Minister of Intergovernmental Affairs and Deputy Prime Minister Chrystia Freeland speaks to the media during a press scrum on the second day of the Liberal Cabinet Retreat at the Fairmont Hotel in Winnipeg, Monday, Jan. 20, 2020. THE CANADIAN PRESS/Mike Sudoma

Liberal priorities for minority Parliament, NAFTA ratification, assault rifle ban

Liberals can probably rely on the support of the Conservatives to win ratification of the new NAFTA

Ratifying the new North American Free Trade Agreement will be a top priority for the Trudeau government when Parliament resumes next week.

Legislation to ban military-style assault rifles will also be high on the agenda for the first extended sitting of Parliament since the Oct. 21 election reduced Justin Trudeau’s Liberals to a minority.

The prime minister may flesh out the agenda more today when he wraps up a three-day cabinet retreat aimed at setting the government’s priorities and figuring out how to achieve them when the Liberals no longer hold a majority of seats in the House of Commons.

Every measure will require support from at least one major opposition party to pass; a defeat on matters of confidence, such as the coming budget, would topple the government.

The Liberals can probably rely on the support of the Conservatives to win ratification of the new NAFTA, despite the fact that the Tories have accused Trudeau of caving in to concessions demanded by U.S. President Donald Trump.

The NDP and the Bloc are likely to oppose NAFTA, but are expected to support efforts to strengthen gun control.

On Monday, government House leader Pablo Rodriguez said ratification of the new NAFTA is “an absolute priority” — a view echoed by Deputy Prime Minister Chrystia Freeland, who was the lead minister throughout the tortuous negotiations to renew the continental trade pact and who remains responsible for seeing it across the finish line.

“The new NAFTA was ratified last week by the U.S. Senate, it was ratified before Christmas by Mexico. Now it’s Canada’s turn,” Freeland said.

“I think that is very important for certainty in the Canadian economy, very important for millions of Canadian workers, of Canadian businesses, of Canada families.”

Rodriguez called upon opposition parties to ratify the deal “as quickly as possible.”

“I think we should send a strong message that we are united in the ratification of this very, very important agreement,” he said.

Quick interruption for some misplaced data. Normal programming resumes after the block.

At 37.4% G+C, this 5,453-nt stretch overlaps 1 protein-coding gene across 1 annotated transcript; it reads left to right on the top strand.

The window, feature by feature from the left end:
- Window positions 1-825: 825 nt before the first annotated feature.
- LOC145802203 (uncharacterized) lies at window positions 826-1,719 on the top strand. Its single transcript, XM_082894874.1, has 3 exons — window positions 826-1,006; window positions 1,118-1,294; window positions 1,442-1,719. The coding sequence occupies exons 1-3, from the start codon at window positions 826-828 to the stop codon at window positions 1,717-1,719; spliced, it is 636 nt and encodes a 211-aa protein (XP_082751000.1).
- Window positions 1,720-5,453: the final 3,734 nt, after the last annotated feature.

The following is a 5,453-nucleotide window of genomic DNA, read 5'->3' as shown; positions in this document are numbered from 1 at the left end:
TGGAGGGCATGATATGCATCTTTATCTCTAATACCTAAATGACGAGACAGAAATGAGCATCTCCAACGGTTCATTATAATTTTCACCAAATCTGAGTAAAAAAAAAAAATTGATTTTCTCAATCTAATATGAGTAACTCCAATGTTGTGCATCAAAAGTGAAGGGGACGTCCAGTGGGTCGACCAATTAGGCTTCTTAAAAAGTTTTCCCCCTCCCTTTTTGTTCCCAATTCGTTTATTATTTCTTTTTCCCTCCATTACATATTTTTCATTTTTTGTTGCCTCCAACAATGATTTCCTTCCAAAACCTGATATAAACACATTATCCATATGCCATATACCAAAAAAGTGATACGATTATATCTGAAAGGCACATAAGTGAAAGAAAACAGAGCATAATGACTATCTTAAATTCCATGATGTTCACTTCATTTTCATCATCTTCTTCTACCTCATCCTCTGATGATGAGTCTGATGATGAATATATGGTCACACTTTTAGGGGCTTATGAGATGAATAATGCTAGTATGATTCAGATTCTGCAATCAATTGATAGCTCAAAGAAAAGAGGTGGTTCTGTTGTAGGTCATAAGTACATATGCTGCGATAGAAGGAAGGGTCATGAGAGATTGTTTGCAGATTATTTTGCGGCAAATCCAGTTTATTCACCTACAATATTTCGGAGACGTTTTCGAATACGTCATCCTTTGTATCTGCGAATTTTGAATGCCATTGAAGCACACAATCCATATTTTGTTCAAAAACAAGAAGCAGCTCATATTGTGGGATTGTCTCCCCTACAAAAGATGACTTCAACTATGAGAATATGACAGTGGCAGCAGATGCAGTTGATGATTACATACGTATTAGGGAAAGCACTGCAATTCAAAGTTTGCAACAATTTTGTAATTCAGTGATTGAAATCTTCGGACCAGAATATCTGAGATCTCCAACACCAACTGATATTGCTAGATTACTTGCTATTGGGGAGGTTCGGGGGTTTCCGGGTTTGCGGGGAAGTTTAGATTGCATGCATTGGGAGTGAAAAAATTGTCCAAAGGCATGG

The government did introduce a ratification bill last year, but did not forge ahead with it, preferring not to get ahead of the ratification process in the United States. The bill died when the election was called.

During the campaign, the Liberals promised a number of measures to stiffen gun control in Canada, including banning assault rifles and empowering municipalities to ban handguns if they so choose.

Public Safety Minister Bill Blair said Monday that the government will be able to move on some measures faster than others.

“The prohibition of the assault-style rifles I think is an important step that perhaps could be accomplished in the near term,” he said.

“The arrangements on any potential buy-back (of assault rifles) … will take a little bit more time because I think it’s really important that we get good value for the expenditure of taxpayers’ dollars and, at the same time, I’m very mindful that we’re dealing with law-abiding Canadians and I want to make sure that they’re treated fairly and respectfully.”

Blair said part of the discussions about the coming budget will involve how much money is available for programs for communities and kids aimed at preventing gun violence.

He noted that many municipalities went through “a very difficult summer” last year with a spate of shootings, and indicated that he’s hopeful new investments will be made before next summer.

READ MORE: Canada to ratify new NAFTA next week following U.S. Senate approval, Trudeau says

Joan Bryden, The Canadian Press


Like us on Facebook and follow us on Twitter.

Get local stories you won't find anywhere else right to your inbox.
Sign up here

Just Posted

Two new candidates for Chilliwack-Kent riding

B.C. NDP and B.C. Greens announce candidates to run against incumbent Throness

Sunny skies ahead for Fraser Valley this week

Rain and smoke nowhere in the forecast after weeks of weather alerts

Chilliwack seniors invited to drive-through breakfast

Event held to acknowledge the difficulty faced by Chilliwack seniors during pandemic

VIDEO: Find Me My Furever Home – Blue at the Chilliwack SPCA

‘He’s a very laid back, easy-going guy, but still very active,’ says SPCA branch manager

Chilliwack hospice hosts candlelight walk for those who have lost loved ones during pandemic

People invited to ‘celebrate the life of your loved one’ at Illumination Walk

QUIZ: Do you know what’s on TV?

Fall is normally the time when new television shows are released

A (virtual) walk around the world by 88-year-old B.C. man

George Doi says it’s simple: ‘I like walking’

End of CERB means uncertainty for some, new system for others

As of a week ago, the CERB had paid out $79.3 billion to 8.8 million people

Horgan, Wilkinson trade barbs over MSP premiums, health care at campaign stops

Horgan called a snap election for Oct. 24 earlier this week

Join Black Press Media and Do Some Good

Pay it Forward program supports local businesses in their community giving

Is it time to start thinking about greener ways to package cannabis?

Packaging suppliers are still figuring eco-friendly and affordable packaging options that fit the mandates of Cannabis Regulations

VIDEO: COVID won’t dampen Lower Mainland woman’s Halloween spirit

Langley’s Tanya Reid posted video offering suggestions of how trick-or-treating might look for her

PHOTOS: 2nd calf in a month confirmed among Southern Resident killer whale pod

Center for Whale Research said they will eagerly await to observe the calf to evaluate its health

Most Read